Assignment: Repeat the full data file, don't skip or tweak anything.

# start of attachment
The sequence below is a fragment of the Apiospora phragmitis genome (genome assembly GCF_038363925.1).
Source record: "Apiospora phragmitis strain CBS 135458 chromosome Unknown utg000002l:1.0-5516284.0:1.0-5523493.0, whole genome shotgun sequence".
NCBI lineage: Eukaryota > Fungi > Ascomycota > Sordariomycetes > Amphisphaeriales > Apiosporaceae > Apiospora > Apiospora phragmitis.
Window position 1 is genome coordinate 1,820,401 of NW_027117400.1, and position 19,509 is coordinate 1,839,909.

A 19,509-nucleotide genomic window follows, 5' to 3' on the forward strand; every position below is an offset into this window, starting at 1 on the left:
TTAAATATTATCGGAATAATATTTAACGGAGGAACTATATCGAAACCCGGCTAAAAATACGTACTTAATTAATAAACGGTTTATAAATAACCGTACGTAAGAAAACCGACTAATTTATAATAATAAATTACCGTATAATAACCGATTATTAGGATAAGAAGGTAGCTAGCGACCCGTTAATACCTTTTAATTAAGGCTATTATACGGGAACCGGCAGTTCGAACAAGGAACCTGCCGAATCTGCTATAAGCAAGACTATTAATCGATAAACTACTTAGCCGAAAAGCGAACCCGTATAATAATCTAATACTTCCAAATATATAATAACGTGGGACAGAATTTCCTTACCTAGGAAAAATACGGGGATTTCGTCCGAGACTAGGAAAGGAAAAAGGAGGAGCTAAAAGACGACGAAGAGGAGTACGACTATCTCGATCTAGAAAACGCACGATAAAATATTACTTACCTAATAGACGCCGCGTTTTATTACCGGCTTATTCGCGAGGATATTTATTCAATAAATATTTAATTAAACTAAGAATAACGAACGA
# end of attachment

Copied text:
The sequence below is a fragment of the Apiospora phragmitis genome (genome assembly GCF_038363925.1).
Source record: "Apiospora phragmitis strain CBS 135458 chromosome Unknown utg000002l:1.0-5516284.0:1.0-5523493.0, whole genome shotgun sequence".
NCBI lineage: Eukaryota > Fungi > Ascomycota > Sordariomycetes > Amphisphaeriales > Apiosporaceae > Apiospora > Apiospora phragmitis.
Window position 1 is genome coordinate 1,820,401 of NW_027117400.1, and position 19,509 is coordinate 1,839,909.

A 19,509-nucleotide genomic window follows, 5' to 3' on the forward strand; every position below is an offset into this window, starting at 1 on the left:
TTAAATATTATCGGAATAATATTTAACGGAGGAACTATATCGAAACCCGGCTAAAAATACGTACTTAATTAATAAACGGTTTATAAATAACCGTACGTAAGAAAACCGACTAATTTATAATAATAAATTACCGTATAATAACCGATTATTAGGATAAGAAGGTAGCTAGCGACCCGTTAATACCTTTTAATTAAGGCTATTATACGGGAACCGGCAGTTCGAACAAGGAACCTGCCGAATCTGCTATAAGCAAGACTATTAATCGATAAACTACTTAGCCGAAAAGCGAACCCGTATAATAATCTAATACTTCCAAATATATAATAACGTGGGACAGAATTTCCTTACCTAGGAAAAATACGGGGATTTCGTCCGAGACTAGGAAAGGAAAAAGGAGGAGCTAAAAGACGACGAAGAGGAGTACGACTATCTCGATCTAGAAAACGCACGATAAAATATTACTTACCTAATAGACGCCGCGTTTTATTACCGGCTTATTCGCGAGGATATTTATTCAATAAATATTTAATTAAACTAAGAATAACGAACGA